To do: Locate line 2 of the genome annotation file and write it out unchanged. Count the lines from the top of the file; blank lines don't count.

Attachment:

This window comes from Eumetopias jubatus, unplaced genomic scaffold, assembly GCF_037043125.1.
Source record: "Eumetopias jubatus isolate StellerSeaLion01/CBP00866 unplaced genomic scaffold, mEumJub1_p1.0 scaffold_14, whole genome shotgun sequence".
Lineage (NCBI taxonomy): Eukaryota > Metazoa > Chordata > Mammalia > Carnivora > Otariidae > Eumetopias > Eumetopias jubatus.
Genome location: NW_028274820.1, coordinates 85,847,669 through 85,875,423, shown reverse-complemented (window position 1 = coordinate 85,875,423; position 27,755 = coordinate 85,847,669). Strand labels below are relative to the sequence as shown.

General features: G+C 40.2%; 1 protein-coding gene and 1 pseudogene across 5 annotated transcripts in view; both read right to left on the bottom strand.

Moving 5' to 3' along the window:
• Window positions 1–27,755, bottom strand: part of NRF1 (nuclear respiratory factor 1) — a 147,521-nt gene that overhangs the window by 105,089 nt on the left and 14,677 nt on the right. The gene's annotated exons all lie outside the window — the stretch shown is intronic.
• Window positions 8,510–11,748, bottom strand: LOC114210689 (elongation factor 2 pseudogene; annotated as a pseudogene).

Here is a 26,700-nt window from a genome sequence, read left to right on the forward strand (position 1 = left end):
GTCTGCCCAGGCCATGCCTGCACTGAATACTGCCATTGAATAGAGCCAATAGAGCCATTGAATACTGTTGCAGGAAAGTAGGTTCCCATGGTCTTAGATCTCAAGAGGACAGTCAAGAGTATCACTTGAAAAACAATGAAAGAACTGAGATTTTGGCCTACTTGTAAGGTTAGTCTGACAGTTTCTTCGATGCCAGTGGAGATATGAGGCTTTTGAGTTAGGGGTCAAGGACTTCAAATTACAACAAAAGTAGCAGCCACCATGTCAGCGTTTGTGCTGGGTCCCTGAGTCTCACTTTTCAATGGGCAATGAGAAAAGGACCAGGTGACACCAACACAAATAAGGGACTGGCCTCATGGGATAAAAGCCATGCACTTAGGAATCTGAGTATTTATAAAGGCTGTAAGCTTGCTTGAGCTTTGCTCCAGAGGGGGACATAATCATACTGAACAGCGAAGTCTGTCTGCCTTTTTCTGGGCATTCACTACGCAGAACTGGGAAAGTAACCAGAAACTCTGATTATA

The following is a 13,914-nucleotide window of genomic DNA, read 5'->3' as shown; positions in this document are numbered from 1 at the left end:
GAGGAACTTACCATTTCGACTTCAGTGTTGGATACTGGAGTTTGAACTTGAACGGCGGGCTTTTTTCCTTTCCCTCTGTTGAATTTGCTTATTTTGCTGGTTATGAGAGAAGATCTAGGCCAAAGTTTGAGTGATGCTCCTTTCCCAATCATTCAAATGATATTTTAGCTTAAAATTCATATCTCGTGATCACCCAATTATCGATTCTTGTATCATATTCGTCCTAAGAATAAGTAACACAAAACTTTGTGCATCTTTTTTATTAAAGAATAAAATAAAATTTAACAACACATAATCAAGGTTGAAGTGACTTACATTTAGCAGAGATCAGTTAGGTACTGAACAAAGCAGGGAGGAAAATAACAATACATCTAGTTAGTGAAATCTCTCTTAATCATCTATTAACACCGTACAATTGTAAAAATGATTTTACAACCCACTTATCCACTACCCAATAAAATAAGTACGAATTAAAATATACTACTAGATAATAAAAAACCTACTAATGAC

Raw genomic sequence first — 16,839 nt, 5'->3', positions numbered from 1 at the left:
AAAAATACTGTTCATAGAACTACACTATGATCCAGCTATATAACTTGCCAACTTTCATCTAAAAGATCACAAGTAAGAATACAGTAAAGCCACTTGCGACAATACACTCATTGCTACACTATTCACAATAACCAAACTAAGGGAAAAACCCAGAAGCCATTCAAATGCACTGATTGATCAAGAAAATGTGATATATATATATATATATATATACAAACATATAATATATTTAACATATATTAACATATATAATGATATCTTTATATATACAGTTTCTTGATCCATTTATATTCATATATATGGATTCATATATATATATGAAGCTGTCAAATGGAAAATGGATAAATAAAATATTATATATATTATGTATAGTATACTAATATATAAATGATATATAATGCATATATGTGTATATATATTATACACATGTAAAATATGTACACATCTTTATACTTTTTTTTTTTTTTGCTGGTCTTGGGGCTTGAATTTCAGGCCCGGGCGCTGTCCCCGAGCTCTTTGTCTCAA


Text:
Source record: "Eumetopias jubatus isolate StellerSeaLion01/CBP00866 unplaced genomic scaffold, mEumJub1_p1.0 scaffold_14, whole genome shotgun sequence".